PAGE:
Handlers give commands, and dogs carry them out. That’s the ideal, anyway, and the benefits range from good behavior to ribbons and trophies. With well-timed rewards, praise, and practice, any dog can learn just about anything. But what happens when a dog refuses a command? Traditional trainers say a good handler prevents future problems by enforcing every instruction. But what if the dog has a very good reason to refuse? And how can you tell?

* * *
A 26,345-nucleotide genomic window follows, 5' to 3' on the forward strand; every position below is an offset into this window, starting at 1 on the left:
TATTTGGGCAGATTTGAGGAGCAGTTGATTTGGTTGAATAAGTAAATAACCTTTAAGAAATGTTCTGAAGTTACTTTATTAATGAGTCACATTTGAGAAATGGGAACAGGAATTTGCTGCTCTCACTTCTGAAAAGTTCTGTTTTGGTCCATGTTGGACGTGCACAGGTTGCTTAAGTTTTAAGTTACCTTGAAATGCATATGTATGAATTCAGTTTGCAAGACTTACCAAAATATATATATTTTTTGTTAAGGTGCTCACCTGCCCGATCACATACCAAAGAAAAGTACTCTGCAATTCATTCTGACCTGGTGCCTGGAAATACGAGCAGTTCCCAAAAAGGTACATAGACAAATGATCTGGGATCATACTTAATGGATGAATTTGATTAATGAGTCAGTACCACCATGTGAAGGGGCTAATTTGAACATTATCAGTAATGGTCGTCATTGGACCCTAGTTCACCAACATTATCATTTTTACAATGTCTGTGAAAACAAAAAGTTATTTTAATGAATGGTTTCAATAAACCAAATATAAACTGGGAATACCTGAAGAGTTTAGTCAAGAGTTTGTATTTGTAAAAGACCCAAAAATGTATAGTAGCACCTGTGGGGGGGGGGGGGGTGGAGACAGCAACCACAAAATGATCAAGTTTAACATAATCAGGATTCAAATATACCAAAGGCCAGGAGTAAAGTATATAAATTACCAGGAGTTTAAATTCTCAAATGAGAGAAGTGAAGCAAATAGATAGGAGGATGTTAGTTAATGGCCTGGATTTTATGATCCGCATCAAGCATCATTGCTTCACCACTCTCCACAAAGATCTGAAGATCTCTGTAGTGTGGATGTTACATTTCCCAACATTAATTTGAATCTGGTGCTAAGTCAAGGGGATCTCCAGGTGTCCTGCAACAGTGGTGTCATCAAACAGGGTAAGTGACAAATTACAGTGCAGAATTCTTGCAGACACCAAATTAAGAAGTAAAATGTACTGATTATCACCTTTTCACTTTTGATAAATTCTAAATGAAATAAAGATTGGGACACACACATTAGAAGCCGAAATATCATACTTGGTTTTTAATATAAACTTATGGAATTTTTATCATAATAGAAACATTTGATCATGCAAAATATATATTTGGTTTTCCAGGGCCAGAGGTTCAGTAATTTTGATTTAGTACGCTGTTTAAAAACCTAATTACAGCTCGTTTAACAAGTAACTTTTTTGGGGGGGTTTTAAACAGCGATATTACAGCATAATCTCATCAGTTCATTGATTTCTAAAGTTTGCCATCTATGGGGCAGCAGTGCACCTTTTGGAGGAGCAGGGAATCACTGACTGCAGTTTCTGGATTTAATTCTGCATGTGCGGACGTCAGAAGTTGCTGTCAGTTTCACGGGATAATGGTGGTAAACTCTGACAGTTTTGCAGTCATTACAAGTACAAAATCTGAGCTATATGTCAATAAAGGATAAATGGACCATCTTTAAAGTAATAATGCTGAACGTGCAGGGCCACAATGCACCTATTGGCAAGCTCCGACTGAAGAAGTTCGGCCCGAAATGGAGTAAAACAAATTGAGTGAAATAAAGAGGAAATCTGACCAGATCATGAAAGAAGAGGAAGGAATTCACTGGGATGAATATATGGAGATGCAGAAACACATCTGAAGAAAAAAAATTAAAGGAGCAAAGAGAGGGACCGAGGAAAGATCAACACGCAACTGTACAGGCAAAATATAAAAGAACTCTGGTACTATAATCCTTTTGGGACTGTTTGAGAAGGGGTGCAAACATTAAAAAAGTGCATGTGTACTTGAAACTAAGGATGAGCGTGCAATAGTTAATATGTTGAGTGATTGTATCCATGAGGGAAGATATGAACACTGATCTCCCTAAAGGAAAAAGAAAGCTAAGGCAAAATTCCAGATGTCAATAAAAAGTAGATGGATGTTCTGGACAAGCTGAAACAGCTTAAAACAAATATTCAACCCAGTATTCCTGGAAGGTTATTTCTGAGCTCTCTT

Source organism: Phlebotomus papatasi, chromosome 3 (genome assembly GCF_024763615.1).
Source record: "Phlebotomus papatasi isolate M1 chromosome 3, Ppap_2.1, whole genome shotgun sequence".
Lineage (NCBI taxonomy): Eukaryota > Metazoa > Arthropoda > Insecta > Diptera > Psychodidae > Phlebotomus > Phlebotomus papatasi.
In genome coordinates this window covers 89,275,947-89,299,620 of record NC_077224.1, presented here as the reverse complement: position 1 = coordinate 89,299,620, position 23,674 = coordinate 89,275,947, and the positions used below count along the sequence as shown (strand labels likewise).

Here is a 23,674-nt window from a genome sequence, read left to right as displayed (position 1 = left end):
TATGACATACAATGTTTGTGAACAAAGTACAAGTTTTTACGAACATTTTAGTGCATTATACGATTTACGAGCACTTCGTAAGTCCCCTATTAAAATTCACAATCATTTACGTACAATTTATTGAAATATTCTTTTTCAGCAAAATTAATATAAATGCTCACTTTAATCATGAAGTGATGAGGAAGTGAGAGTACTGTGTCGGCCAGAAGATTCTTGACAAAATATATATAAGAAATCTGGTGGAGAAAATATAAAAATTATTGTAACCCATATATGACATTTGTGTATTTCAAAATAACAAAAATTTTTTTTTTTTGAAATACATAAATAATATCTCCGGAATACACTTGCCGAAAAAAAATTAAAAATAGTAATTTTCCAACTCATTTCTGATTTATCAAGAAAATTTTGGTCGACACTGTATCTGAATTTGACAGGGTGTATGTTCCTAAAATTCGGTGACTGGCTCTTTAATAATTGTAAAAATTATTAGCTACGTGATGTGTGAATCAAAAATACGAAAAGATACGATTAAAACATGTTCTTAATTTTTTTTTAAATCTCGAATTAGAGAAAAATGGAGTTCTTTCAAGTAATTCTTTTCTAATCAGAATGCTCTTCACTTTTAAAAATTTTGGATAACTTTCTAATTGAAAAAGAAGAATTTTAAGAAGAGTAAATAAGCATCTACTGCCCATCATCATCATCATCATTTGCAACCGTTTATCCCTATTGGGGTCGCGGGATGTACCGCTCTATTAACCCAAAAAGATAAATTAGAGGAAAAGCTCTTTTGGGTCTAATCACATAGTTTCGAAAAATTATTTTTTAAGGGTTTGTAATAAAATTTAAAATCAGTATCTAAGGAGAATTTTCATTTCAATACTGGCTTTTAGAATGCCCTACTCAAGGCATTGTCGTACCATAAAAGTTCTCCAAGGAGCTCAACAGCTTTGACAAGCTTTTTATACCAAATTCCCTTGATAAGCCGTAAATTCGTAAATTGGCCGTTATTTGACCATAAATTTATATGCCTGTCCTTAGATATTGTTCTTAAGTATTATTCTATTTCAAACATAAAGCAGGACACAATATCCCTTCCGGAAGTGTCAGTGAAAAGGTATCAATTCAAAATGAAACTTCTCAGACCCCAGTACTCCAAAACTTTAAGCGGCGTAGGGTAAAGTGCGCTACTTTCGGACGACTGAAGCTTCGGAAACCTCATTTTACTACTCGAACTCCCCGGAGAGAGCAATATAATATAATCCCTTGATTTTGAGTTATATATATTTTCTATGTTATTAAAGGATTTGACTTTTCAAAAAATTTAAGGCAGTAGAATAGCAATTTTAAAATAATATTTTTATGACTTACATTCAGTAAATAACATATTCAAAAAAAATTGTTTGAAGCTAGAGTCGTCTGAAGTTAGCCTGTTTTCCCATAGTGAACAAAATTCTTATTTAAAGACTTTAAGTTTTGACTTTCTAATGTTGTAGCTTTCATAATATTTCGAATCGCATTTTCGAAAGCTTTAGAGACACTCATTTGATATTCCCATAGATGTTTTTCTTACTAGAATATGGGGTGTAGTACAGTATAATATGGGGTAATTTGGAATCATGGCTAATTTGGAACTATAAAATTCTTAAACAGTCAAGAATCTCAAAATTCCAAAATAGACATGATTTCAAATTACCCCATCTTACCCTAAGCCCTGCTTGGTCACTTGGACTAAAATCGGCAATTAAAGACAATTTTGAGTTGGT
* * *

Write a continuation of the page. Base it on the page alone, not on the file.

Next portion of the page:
Acute or chronic health problems – from spinal misalignments or torn muscles to the development of disease – are commonly to blame for the onset of performance failures in well-trained and well-conditioned dogs. Handlers must be aware of this possibility and sensitive to their dogs’ subtle body language and behavior in order to spare the dogs from needless pain and anxiety. “Not herself” The most challenging exercise of their Courier level training requires Portuguese Water Dogs to jump off a rowboat platform, pick up a buoy ball with line attached, swim toward a marker 50 feet away, continue past the marker for another 10 to 15 feet, drop the ball at a signal from the handler, and return without the ball. “This is very difficult,” says Marsha Dominguez of River Edge, New Jersey, “because these dogs have been trained since day one to bring things back, and it makes no sense to them to take something away and leave it. And they can’t always see the marker; they just have to go in a straight line toward nothing and wait for the handler’s command.” Dominguez spent last summer working on this exercise with Jasmine, her nine-year-old Portuguese Water Dog, on land and in the water. Jasmine had already earned her Junior, Apprentice, and Working Water Dog titles. By August, when the Nutmeg Portuguese Water Dog Club in Connecticut held its annual water trial, they were ready. In fact, they practiced so much the week before the event that Jasmine seemed overtired. Dominguez pulled her from the first day of competition and let her rest. The next day, they entered the Courier trial. “Even after a day off, Jazz just wasn’t herself,” says Dominguez. “She didn’t want to retrieve the dummy in our warmup exercises. She went into the water, but away from me, then ran onto the beach to inspect a potato chip bag. I called her back and told her to ‘go boat.’ She got back on the boat but went off the platform, directly into the well of the boat, an immediate NQ (disqualification). When the steward rowed out to the marker to begin our test, Jasmine let me know she was not going to jump.” Dominguez asked the judge to excuse them. When they got back to shore, the judge chided her for spoiling her dog. He said that dogs need to learn that they don’t have a choice about doing the exercises. “I didn’t say anything,” says Dominguez. “Part of me felt embarrassed by this ‘failure to perform.’ After all, I am the Water Trial Chairperson, and Jasmine didn’t usually act like this. But if she didn’t want to perform, that was that.” Two months later, on October 18, Jasmine visited the psychiatric unit of a general hospital as part of her work as a therapy dog. She rolled over, kissed everyone, gave high-fives, responded to all of the commands the patients gave her, and wagged her tail throughout. But that evening, she vomited and her temperature rose to 106 degrees F. Dominguez rushed her to the animal hospital, where emergency surgery revealed numerous tumors. Her spleen and part of her liver were removed. Jasmine died five weeks later, on November 22. “At the August water trial, she might have had the first debilitating symptoms of a terrible disease,” says Dominguez. “She felt well enough for normal activities, but doing all that work in the water was too much for her. I listened to my dog and respected her. Even if she hadn’t been sick, what right do I have to make her do things she isn’t comfortable doing? When our dogs refuse to do something they normally enjoy, they might be trying to tell us something important.” A valuable lesson Deborah Lee Miller-Riley had a similar experience with her own Portuguese Water Dog, Kohl. At an out-of-state water trial eight years ago, Miller-Riley begged Kohl to compete on a day when the dog seemed moody and uninterested. “I felt frustrated,” admits Miller-Riley. “This water trial meant getting her advanced title, and water dogs don’t have many opportunities to take the test. When our turn came, Kohl seemed excited about going into the water. But on her third task, she refused to leave the boat. She turned away and stared at the bow. I pressured her to behave and told her to jump. She gave my face a good wash with her tongue. I told her to cut it out and jump. She jumped.” Kohl’s performance troubles were not over. On the last task, the dog turned away again. “I begged her to try for me,” Miller-Riley says. “The look in Kohl’s eyes clearly said, ‘Okay, I’ll do this for you,’ and she did. Though she earned her title that day and I could find nothing physically wrong, her entire attitude toward her favorite activity had changed, and I wanted to know why.” Consultations with three veterinarians followed, and by their visit to the third, Kohl had begun to show physical symptoms. “She had a crab-like movement when she ran toward me,” says Miller-Riley. “Her tail swung to one side, she would trip walking up a step, and she protected her right rear leg when she jumped into the car. She still ran with exuberance at home or at the park, but she had trouble keeping up with the pack. She chose not to chase the ball when we played group fetch and instead wandered off on a scent trail by herself.” Kohl had suffered a spinal injury and had lumbar-sacral disease. “The last thing she should have been doing was jumping off boats,” says Miller-Riley ruefully. “She had tried to tell me it was causing her pain, and I failed her. I didn’t listen. I lived with that guilt for years until one day I noticed her daughter, Nikki, avoiding certain movements in our water work training. I immediately stopped and sought help. Unlike her mother, Nikki recovered. I realized that Kohl had taught me a valuable lesson.” Equal protection Listening to our dogs as though they are equal partners is a novel concept for most, but its rewards include improved canine health, reduced injuries, better behavior, and a deeper emotional bond. Connecticut resident Mary Minard believes her first obligation to her dogs is to be both their guardian and advocate. “For example,” she explains, “it’s our job to protect them from trainers who use techniques that are too harsh. If a dog refuses a command, it’s our job to figure out why. Is he confused, frightened, or physically not up to the job? Sometimes we have to protect our dogs from themselves. Ella, my high-drive Golden Retriever, would retrieve until she dropped.” After she recovered from a slight shoulder injury, Ella earned her AX (Agility Excellent) and AXJ (Agility Excellent Jumpers) titles. She started to accumulate MX (Masters Agility Excellent) and MXJ (Masters Agility Excellent Jumpers) legs but was often too slow by one to three seconds on clean runs. “Something just didn’t feel right,” says Minard. “Nothing showed up on the videotapes – there wasn’t a head bob, she didn’t favor a leg, she didn’t take bars down, and she was well-conditioned and properly warmed up. Our veterinarian couldn’t pinpoint anything. But her weave poles were slower than normal, and on one run she slowed to a trot going into a tunnel. Her style looked different to me, more down in the front. I would pull her for the day anytime she didn’t look right, and I watched her so carefully while running the course that I ran into a few obstacles myself!” Minard took Ella back to several experts, none of whom found anything definitive. One thought there was a problem with Ella’s C5 nerve (the nerve at her fifth cervical vertebra), another thought she might have arthritis in her thoracic spine, and she was tested and treated for Lyme’s disease. Minard’s friend, animal bodywork therapist, Lynn Vaughan, was able to find the ‘ouchy’ points better than anyone, and found that massage and acupuncture improved the way Ella carries herself. But because Ella has not completely recovered, Minard retired her. “As much as it hurts to lose my agility competition partner,” says Minard, “I can’t ask her to keep flying over those jumps. Because she would.” Tune in Cynthia Fox, Ph.D., a pet industry retail consultant, knows how important it is to notice behavior changes. She lives with Afghan Hounds, whose high center of gravity, growth spurts, and unique anatomy often produce orthopedic problems during development. Victor, Fox’s Afghan puppy, loved to charge into the van, but one day when he was four months old, he stopped and simply looked instead of jumping. “Two vertebrae were out of alignment,” she says. “If that hadn’t been corrected, he would have compensated for it in ways that could have led to other joints being compromised.” By noticing small changes, like a dog taking longer than normal to lie down or get up, stopping a familiar behavior, or starting a new one, Fox has identified Lyme disease, a bad hip, and other problems in early stages. In California, professional triathlete Eric Harr trains with an ideal jogging partner, his Labrador-Greyhound, Owen. “Dogs are fantastic motivators,” he says. “With Owen, my workouts take on a new level of excitement.” Harr isn’t alone. “All kinds of people run with their dogs,” he observes, “but they seldom notice that the dog might be limping or exhausted. The worst are people on bicycles who pull their dogs along. It’s essential to our long-term health to tune into our bodies’ subtle cues, and stop if we’re exhausted or if we feel an injury coming on during exercise. We must learn to tune into our canine counterparts’ subtle cues and respect those messages, because if the symptoms are obvious enough to notice, they’re serious.” Harr takes his dog’s condition as seriously as he takes his own. “I’ve grown so attuned to Owen,” he says, “that when his tail falls to a certain point, I know he’s getting tired. When he slows down, I know he’s dog-tired. At that point, I’ll walk all the way home, with stops for rest, even if my workout is far from over, because his health and happiness are more important than any contest or Olympic medal I could win. That stuff is important, but compared to a lifetime of love from the perfect dog, it’s fleeting.” Pain and stress signals “Happy, willing dogs who suddenly stop working aren’t being stubborn or disobedient,” says Deborah Lee Miller-Riley, who has trained water sport teams for 10 years. “Dogs who quit on you have a reason, and sometimes it is because they are in pain or are trying to avoid pain.” Any of the following, says Miller-Riley, may be pain signals. Behavioral changes: The dog . . . • Avoids contact with other dogs (play can cause pain) • Spends less or more time than usual with the family or sleeping • Growls or snaps for no apparent reason • Avoids routine activities like getting into the car or climbing stairs • Suddenly becomes hyperactive, is unable to rest quietly, pants heavily, paces, or looks at or chews a body part • During grooming, the dog pulls away or avoids being touched • In training, the dog ignores the trainer, attempts to leave, distracts herself with the environment (sniffing, approaching others), simply shuts down and doesn’t move, offers a behavior other than the one requested, or offers appeasement gestures (multiple ‘calming signals’ such as licking, crouching, pawing, rolling over, yawning, or looking away) Physical symptoms: The dog . . . • Refuses meals or treats • Vomits or eliminates more frequently • No longer sits straight • Develops hot spots or other skin/coat changes • Limps, moves differently, favors one leg or one side of the body, seems stiff and sore, or displays any other change in gait or posture “Vet checks are important,” Miller-Riley explains, “because the problem can be as simple as a cut paw pad, anal sac infection, tick-borne disease, ear infection, worms, or a minor sprain. Sometimes the vet can find the early onset of a disease or serious injury.” And sometimes the dog is simply stressed. “Dogs need down time,” says behavioral trainer Elizabeth Teal of New York City. “This is obviously true for dogs that compete, but it’s also true for family pets. Stress can make animals as well as people either sick or aggressive, but it’s a factor that’s usually overlooked.” Extra vigilance for these dogs Teal is one of the world’s leading experts on therapy dogs, whose stress signals (such as yawning, turning away from people, panting, shedding, or refusing to enter a room) are often ignored or misunderstood. “Most of us work our dogs past their point of joy and thus burn them out early,” she says. “It’s so important to understand our dogs’ body language. Dogs constantly tell us how they feel, and we pretty constantly ignore them.” In Teal’s experience, it’s unusual to find therapy dog handlers who pay adequate attention to their generous and friendly dogs. She describes these rare people as ‘brave,’ meaning the ones who interrupt nursing home visits to give their stressed dogs a break, or who put their dogs on a leave of absence before they’re exhausted and no longer enjoy being petted – even if TV cameras are coming, a party has been scheduled for the dog, or a facility has requested a special visit. “I’m convinced that the therapeutic value of a pet visit is diminished if the animal isn’t having a good time,” Teal says. “The engagement of a joyous spirit is entirely different from the presence of an unhappy, disinterested warm body that tolerates being petted. What matters isn’t whether everyone gets to ‘pet a dog.’ What matters is the quality of the interactions.” Learning to watch “It’s one thing to decide you’re going to pay attention to your dog,” says Lynn Vaughan, “and another to understand what you see.” In seminars, consultations, and in her video (Bodywork for Dogs: Connecting Through Massage, Acupressure, and Intuitive TouchTM ) Vaughan trains people to be better observers. “Every dog has habitual ways of moving,” Vaughan says, “and if you take the time to watch, learn how to use touch, and connect with your dog on a daily basis, you’ll notice changes when they occur. Or there might be a change in the sounds a dog makes, or in the dog’s body odor. Some things may be so subtle that you can’t describe them, but those are just as important as obvious symptoms. “Observing is both an outward process of watching, analyzing, and studying, and an inward process of developing intuition and letting your mind be still to receive information,” Vaughan continues. “If you think something doesn’t seem right, check with a veterinarian, veterinary chiropractor, massage therapist, trainer, or other expert, and start watching videotapes, reading books, and doing research yourself.” Keep a record of your dog’s activities, behaviors, and symptoms in a journal, calendar, or file folder so that, when the need arises, you can report them accurately. Even seemingly inconsequential symptoms can be important. “It’s a challenge to go to the vet’s office with a list of subtle symptoms,” says Cynthia Fox. “The dog looks fine and acts fine, while you stand there describing things that most people wouldn’t even notice. But it’s important to trust your hunches.” Trust your hunches Fox did that when eight-year-old Willy Wonka, another of her Afghans, developed a rumbling stomach and occasional reflux, and started jumping on and off the bed in discomfort. “It happened only occasionally, but it was enough to set off alarm bells in my mind,” she says. At the Veterinary Emergency and Referral Center in Norwalk, Connecticut, Wonka had blood tests and endoscopy. Nothing was found, but when the symptoms recurred, he had almost-fatal pneumonia. Again, endoscopy found nothing significant, but the pneumonia returned, and no one could figure out why. “By this time,” says Fox, “I was so desperate and exhausted, I cried. I begged Dr. Berkwitt, our internist, to find the problem before it killed Wonka. His symptoms included only that occasionally rumbling tummy, the reflux, and his jumping on and off the bed, but I knew something was seriously wrong.” It was. Wonka had a hiatal hernia. “Part of his stomach protruded into the chest cavity,” she explains, “and that led to his bouts of indigestion and discomfort. Then he would vomit and aspirate small pieces of food, which caused infection in his lungs, producing pneumonia. He had so much lung disease and decay from the recurring pneumonia that it shortened his life.” But thanks to Fox’s perseverance, the cause was discovered and could be treated, giving Wonka a more comfortable final year. The rewards of slowing down It takes time to train ourselves to notice subtle changes in a dog’s physical condition and behavior, and in our fast-paced world, slowing down isn’t easy. “Paying attention can be exhausting,” says trainer and philosopher Suzanne Clothier, whose books and videos help the uninitiated understand canine anatomy, appreciate the dogs’ point of view, and work with dogs as equal partners. These things are important, she says, because they not only prevent injury and improve performance, but also help people see their dogs objectively and adjust their expectations to more accurately reflect both the abilities and limitations of their canine partners. According to Clothier, “The result can be as drastic as the immediate retirement of a dog (which has happened at my seminars), or it can be as mild as delaying a goal until you have resolved the dog’s limitations through exercise, veterinary chiropractic adjustments, or other therapies.” Clothier’s latest book, Bones Would Rain from the Sky: Deepening Our Relationships with Dogs, describes that relationship as a dance in which, at its best, each partner is fully aware of and sensitive to the other. “It requires being attentive every minute you are with your dog,” she explains, “gently and persistently shifting the balance toward one of mutual agreement and cooperation. It is the same as ‘the flow’ found in deeply creative moments, when your engagement is so complete that there is no sense of time or the outside world, and no fear, shame, or guilt to interfere with what you’re doing. When you are fully present in the moment, there is a sureness in all of your movements, thoughts, and responses to the other.” Clothier considers the act of intense observation to be a sacred act of love. “To really know other beings, to really love them, you must learn about them – and we do this by watching and listening with love, patience, curiosity, respect, and empathy. If you learn to notice and respect your dog’s most subtle cues, just as your dog already notices yours, the result will be an entirely new level of communication between you. And you will begin the dance.” A regular contributor to WDJ, CJ Puotinen is also the author of The Encyclopedia of Natural Pet Care, Natural Remedies for Dogs and Cats, and several books about human health including, Natural Relief from Aches and Pains, published last summer.